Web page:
"It will be hard for Sergio coming from the Copa America because the Premier League is non-stop and, especially around Christmas and New Year, it is hard," said Zabaleta. "It is a long nine months and this time the season will be more compressed because of the European Championship. We have had two weeks' rest since the tournament. We are here because we have to be here but we are not 100 per cent."

Which probably comes as news to anyone who witnessed his display on Monday. Today it is the turn of the Reebok Stadium.

Bolton v Manchester City on Sky Sports 1 today, kick-off 4pm

Aguero: All you need to know: A question of class and the secret shared with Torres

Where does Aguero stand in the Argentinian tradition?

If Argentina wanted to erect a statue to its footballing spirit, the journalist Borocoto wrote in El Grafico in 1928, it should depict ''a pibe [kid] with a dirty face, a mane of hair rebelling against the comb; with the intelligent, roving, trickster and persuasive eyes and a sparkling gaze that seem to hint at a picaresque laugh that does not quite manage to form on his mouth, full of small teeth that might be worn down by eating yesterday's bread". Aguero ticks most of the boxes. Having grown up in a villa misera in Quilmes to the north of Buenos Aires, he fits the right social background, the urchin kid who learned the game in the streets and still plays with an impudent charm. Only the short hair differs from the template, but Borocoto would probably allow for the changing of fashions in that regard.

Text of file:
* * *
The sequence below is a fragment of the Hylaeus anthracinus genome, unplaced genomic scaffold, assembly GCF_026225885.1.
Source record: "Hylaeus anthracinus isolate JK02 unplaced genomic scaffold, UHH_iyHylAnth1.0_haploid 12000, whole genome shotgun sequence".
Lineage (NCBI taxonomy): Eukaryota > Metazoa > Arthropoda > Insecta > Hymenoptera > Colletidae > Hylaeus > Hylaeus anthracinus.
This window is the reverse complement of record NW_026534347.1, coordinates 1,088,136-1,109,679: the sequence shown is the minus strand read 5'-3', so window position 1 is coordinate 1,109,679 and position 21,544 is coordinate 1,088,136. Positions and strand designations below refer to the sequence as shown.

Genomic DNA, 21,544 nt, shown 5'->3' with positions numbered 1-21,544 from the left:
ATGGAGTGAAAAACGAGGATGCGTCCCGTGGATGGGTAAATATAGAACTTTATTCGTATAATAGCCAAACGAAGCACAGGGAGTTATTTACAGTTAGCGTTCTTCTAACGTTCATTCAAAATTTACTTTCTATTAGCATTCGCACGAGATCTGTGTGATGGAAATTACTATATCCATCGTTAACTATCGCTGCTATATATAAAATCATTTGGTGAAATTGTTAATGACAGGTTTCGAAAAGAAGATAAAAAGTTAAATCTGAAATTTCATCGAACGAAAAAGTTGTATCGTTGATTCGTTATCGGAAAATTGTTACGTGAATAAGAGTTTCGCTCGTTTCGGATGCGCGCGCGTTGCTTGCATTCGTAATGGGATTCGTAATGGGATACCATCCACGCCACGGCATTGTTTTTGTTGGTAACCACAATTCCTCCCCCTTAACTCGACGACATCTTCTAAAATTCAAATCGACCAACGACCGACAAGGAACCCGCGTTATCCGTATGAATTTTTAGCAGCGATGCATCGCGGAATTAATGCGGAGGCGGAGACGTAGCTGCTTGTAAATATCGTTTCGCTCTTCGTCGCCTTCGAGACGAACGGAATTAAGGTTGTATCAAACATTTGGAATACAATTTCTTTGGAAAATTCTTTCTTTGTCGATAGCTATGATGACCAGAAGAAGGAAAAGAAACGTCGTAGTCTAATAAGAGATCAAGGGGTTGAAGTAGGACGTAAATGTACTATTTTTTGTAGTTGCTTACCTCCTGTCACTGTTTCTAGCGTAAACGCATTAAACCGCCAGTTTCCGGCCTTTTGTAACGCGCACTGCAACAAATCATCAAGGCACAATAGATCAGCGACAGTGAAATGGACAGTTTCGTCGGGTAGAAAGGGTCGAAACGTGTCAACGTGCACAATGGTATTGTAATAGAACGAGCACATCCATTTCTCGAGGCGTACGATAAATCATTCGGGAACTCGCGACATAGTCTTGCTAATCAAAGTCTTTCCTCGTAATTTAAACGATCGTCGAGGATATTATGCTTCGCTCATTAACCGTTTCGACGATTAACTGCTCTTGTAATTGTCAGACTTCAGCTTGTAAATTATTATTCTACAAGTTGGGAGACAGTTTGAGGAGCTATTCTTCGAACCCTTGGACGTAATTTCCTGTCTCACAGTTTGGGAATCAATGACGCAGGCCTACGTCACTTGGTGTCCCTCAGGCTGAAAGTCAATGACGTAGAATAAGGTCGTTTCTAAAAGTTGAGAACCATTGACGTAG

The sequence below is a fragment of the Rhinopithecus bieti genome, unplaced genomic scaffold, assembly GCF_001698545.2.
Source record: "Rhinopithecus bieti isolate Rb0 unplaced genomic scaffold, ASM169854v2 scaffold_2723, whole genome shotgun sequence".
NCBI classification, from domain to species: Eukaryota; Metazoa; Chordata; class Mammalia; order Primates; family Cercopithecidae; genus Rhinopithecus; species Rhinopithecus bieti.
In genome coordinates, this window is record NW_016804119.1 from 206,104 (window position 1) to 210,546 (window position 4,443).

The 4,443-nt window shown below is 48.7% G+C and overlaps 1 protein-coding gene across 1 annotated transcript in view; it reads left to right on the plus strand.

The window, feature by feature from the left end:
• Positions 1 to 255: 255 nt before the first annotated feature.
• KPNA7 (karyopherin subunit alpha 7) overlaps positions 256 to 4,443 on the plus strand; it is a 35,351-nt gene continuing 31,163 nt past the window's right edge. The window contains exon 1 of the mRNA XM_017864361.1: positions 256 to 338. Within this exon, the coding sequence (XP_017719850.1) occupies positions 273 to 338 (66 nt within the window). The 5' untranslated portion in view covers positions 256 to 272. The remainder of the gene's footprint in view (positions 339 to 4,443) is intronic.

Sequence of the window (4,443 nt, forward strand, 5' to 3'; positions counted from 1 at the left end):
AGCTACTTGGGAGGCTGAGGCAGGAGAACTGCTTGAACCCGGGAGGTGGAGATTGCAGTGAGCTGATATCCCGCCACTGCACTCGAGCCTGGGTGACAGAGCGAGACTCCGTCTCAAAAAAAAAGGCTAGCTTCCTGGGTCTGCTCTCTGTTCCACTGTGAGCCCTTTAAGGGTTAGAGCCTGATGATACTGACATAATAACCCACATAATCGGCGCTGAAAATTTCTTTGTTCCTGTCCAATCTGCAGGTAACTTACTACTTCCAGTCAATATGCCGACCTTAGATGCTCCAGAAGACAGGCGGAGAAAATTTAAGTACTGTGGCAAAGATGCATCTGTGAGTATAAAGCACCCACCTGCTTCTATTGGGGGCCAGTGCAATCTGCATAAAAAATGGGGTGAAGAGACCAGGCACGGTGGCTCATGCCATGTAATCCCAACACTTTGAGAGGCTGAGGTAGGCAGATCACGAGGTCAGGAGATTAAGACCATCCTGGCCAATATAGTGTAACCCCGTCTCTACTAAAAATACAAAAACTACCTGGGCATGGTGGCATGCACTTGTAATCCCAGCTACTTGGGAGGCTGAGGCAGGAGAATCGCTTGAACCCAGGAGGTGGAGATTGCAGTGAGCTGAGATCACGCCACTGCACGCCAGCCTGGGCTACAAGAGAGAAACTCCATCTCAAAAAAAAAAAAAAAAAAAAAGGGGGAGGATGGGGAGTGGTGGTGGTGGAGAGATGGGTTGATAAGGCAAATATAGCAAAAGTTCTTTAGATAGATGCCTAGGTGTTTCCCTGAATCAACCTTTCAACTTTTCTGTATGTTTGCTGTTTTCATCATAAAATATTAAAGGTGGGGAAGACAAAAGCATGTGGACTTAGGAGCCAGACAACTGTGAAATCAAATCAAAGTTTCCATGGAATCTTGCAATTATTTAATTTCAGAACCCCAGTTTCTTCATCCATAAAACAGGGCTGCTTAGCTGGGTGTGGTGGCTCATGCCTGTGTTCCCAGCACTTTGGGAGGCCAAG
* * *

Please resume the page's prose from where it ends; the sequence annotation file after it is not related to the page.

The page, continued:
How popular is he in Argentina?